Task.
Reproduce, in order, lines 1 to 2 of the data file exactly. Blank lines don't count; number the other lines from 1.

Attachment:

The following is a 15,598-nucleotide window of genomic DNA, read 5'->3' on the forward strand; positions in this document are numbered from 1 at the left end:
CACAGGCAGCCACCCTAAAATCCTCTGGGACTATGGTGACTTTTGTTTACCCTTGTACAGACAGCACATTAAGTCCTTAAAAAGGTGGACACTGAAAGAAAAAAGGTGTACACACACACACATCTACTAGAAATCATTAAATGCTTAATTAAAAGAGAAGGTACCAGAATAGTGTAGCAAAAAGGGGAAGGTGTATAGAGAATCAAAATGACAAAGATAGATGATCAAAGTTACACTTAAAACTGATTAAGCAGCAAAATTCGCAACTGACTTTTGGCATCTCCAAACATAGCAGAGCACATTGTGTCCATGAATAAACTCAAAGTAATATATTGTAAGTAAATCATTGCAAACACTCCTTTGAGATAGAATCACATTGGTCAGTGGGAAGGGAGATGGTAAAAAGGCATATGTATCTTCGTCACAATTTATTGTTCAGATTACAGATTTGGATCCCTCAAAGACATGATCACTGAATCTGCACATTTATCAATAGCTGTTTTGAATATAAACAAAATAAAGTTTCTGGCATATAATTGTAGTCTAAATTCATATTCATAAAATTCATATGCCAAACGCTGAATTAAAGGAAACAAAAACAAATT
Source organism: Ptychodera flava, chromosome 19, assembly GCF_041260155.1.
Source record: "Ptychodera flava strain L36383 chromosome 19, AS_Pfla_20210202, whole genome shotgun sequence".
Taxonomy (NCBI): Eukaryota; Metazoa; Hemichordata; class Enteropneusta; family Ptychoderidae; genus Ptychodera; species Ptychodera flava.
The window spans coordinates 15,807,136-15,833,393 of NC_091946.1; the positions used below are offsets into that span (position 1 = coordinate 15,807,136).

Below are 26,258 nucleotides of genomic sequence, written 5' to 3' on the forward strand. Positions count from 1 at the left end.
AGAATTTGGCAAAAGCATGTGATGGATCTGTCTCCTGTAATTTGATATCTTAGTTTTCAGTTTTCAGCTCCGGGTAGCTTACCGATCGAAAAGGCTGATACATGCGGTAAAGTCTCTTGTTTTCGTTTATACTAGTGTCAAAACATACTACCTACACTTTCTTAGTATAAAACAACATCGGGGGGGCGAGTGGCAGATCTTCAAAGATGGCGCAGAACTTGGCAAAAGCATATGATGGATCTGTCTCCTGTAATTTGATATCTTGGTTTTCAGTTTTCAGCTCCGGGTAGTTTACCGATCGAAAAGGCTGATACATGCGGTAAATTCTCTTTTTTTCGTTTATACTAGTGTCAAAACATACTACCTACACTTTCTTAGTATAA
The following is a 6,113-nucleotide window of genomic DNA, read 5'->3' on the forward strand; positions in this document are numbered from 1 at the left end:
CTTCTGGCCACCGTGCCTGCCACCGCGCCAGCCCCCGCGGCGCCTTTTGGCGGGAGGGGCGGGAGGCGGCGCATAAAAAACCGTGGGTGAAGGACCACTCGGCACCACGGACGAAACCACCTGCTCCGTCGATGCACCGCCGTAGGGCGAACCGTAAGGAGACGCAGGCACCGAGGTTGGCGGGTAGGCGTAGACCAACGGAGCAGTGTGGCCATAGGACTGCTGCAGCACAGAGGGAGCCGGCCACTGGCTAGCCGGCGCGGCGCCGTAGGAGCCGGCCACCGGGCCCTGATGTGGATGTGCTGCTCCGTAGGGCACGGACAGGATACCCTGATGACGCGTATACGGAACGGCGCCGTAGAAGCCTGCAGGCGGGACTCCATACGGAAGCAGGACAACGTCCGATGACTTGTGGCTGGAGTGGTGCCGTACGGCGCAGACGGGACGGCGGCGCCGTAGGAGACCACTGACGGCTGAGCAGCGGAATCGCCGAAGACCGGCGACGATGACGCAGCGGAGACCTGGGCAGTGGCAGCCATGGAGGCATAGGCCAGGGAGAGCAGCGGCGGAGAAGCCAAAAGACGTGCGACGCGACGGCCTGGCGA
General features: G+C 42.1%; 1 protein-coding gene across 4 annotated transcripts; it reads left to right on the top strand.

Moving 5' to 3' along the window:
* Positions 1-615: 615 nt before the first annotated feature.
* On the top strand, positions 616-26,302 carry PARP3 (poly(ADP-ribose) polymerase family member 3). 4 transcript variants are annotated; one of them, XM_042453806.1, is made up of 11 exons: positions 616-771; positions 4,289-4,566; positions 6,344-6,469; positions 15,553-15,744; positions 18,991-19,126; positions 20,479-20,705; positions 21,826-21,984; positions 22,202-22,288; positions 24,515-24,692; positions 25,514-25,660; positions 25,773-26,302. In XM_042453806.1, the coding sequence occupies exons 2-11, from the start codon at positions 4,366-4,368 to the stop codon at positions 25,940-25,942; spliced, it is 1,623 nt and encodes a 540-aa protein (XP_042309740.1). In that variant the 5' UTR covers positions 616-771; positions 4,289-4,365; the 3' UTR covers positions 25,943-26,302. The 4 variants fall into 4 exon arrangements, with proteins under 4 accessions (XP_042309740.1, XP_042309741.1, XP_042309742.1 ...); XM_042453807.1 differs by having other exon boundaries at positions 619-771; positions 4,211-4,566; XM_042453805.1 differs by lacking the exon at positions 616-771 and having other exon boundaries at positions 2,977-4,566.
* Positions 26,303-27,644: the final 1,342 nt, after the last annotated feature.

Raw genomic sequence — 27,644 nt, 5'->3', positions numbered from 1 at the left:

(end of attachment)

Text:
The following is a 15,598-nucleotide window of genomic DNA, read 5'->3' on the forward strand; positions in this document are numbered from 1 at the left end:
CACAGGCAGCCACCCTAAAATCCTCTGGGACTATGGTGACTTTTGTTTACCCTTGTACAGACAGCACATTAAGTCCTTAAAAAGGTGGACACTGAAAGAAAAAAGGTGTACACACACACACATCTACTAGAAATCATTAAATGCTTAATTAAAAGAGAAGGTACCAGAATAGTGTAGCAAAAAGGGGAAGGTGTATAGAGAATCAAAATGACAAAGATAGATGATCAAAGTTACACTTAAAACTGATTAAGCAGCAAAATTCGCAACTGACTTTTGGCATCTCCAAACATAGCAGAGCACATTGTGTCCATGAATAAACTCAAAGTAATATATTGTAAGTAAATCATTGCAAACACTCCTTTGAGATAGAATCACATTGGTCAGTGGGAAGGGAGATGGTAAAAAGGCATATGTATCTTCGTCACAATTTATTGTTCAGATTACAGATTTGGATCCCTCAAAGACATGATCACTGAATCTGCACATTTATCAATAGCTGTTTTGAATATAAACAAAATAAAGTTTCTGGCATATAATTGTAGTCTAAATTCATATTCATAAAATTCATATGCCAAACGCTGAATTAAAGGAAACAAAAACAAATT